But I show in OHJ that in regards the evidence for Jesus we are often not in that circumstance.

      And yet, I find that we are in respect to the Gospels! Exactly as Tucker says.

      There we have no relevant comparisons to tell how frequently the Gospels would be wholly mythical if Jesus was historical or not. Except in the one respect where we have a lot of comparisons: the respects in which the Gospels match other mythical persons.

      This corresponds exactly to what Tucker says in his book about determining priors (p. 97): “the probability of the hypothesis that there was a city of Troy that was destroyed in a war during the twelfth century BCE was low given the background information that had been known prior to the archaeological discovery of the city in the late nineteenth century.” What background information would lead one to think it’s prior probability was low? The infrequency with which mythic tales of the Homeric era accurately portray real cities and events. Similarly his discussion of determining the likelihoods: it’s an estimate of how expected the evidence is, which is a frequency estimate (“unexpected” means “unusual” which means “uncommon” which means “infrequent”; we only deem that as unexpected which infrequently results from the causes alleged, and that’s an estimate of frequency).

      Since there are no sources for the life of Jesus outside the Synoptic Gospels and the Epistles, and since we do not know who wrote the Gospels and where they had received their information, it is impossible or at least very difficult to COMPUTE such frequencies in relation to hypotheses about the historicity of Jesus.

      Indeed. The result I find in OHJ.

      Tucker (and others, including mathematicians) have shown that such a mathematical application of Bayesian calculation is virtually impossible in the absence of the criteria cited above. (If Dr. Tucker wishes to abjure his article and “actually agree” with the self referential claims that Carrier uses in his own defense on his own blog post, then he is free to enter a comment here.)

      I have no idea why you think Tucker thinks that. He wrote a whole book that said the opposite! And nowhere does he defend any “criteria” in alternative to Bayesian estimates of expectancy and relative frequency based on previous experience. He defends no other method of doing history!

      Again, his praise of my method of determining literary emulation is an example of his agreeing with me, not you: it is not “virtually impossible” to do this; yet it is based on subjective but informed estimates of relative frequencies (how frequently certain coincidences can occur vs. how frequently a coherent design would produce the same results). Tucker agrees.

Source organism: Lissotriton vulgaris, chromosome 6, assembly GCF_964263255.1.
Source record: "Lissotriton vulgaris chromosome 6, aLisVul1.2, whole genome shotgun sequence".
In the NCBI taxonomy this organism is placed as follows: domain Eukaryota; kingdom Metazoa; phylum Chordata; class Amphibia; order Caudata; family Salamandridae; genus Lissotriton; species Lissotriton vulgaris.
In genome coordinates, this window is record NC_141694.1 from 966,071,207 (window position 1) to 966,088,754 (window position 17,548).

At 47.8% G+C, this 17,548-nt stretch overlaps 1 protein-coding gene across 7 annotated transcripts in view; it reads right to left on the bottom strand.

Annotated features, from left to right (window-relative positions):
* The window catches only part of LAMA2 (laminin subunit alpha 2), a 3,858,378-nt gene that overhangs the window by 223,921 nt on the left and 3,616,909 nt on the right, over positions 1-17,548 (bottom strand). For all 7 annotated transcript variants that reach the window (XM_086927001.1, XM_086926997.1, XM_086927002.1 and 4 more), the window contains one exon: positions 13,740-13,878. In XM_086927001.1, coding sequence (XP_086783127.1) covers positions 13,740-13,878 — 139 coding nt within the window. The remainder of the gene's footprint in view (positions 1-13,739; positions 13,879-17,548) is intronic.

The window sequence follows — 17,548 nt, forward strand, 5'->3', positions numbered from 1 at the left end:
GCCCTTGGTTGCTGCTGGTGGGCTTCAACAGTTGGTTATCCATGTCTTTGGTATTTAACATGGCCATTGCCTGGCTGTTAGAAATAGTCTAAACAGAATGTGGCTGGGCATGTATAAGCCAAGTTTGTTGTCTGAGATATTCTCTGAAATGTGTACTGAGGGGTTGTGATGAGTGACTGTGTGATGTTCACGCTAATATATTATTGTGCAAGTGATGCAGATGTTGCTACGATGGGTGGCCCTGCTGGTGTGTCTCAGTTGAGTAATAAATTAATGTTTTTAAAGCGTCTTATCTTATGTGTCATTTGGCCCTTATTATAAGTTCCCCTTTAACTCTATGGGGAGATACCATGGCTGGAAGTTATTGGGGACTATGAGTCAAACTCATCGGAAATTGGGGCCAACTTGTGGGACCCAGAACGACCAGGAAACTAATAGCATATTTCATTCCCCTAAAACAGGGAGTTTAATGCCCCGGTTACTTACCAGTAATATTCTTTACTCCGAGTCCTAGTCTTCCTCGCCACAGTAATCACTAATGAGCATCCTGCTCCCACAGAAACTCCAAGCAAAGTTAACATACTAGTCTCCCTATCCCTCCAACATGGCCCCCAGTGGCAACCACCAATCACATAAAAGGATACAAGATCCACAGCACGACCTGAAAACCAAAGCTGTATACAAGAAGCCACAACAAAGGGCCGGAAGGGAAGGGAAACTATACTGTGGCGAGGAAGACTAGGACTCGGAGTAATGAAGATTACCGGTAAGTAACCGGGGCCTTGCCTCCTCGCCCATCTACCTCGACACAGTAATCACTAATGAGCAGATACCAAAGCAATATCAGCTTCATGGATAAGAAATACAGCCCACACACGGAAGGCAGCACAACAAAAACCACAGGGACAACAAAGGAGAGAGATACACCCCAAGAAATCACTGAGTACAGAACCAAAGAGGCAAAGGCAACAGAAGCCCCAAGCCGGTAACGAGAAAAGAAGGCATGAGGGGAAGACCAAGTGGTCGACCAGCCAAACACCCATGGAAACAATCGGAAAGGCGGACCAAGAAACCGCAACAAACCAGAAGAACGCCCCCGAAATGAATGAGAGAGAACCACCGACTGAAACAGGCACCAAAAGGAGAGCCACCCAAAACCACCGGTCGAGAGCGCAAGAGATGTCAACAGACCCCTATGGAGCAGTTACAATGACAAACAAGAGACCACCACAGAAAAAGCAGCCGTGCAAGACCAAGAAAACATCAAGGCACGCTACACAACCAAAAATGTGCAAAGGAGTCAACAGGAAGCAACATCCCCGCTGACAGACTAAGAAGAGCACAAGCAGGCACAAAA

I have no idea why you think he doesn’t.

      Reply
  17. Rather, isn’t Jesus a midrashic personification of Yahuwah from the outset; whu serves as edification tu a pepl whu feel the yoke’v rome upon their necks and a roman emperor’s cum on the torah scroll in their templ?

    Eg all creation shall be on bended knee before Yahuwah [Isa 45.23]

    All creation shall be on bended knee before Jesus [Phil 2.10]

    Yahuwah saves the israelis out of Egypt [ex 17]
    Jesus saves the israelis out of Egypt [jude 1.5]

    Christian apologists du a better job’v listing such the parallel attributes – that illustrate Jesus and Yahuwah being wun n the same item.

    Reply
  18. williamshart February 17, 2016, 1:35 pm

    “Carrier does not present explicitly his Bayesian philosophy of historiography
    as explicative, but he seems to assume that historians generally practice methods
    that are derived from Bayesian logic, or at least they should. He does not provide
    detailed case studies of what he takes exemplary historiographical practice to be.
    Rather, he concentrates on examining in detail one case study where historians
    have not reached a consensus, in his opinion, because they have not adopted the
    Bayesian method. Since Carrier thinks that the historiographical research into the
    historicity of Jesus is mostly an example of “worst practices,” an obvious question is: Why bother?”

    I am trying to comprehend Tucker’s critique and something of his intentions based on the text of his article. I discern in this passage and many others cited that he is comprehensively critical of your attempts to apply Bayesian method, specifically the charade of assigning numbers to probabilities and then performing pseudo-calculations.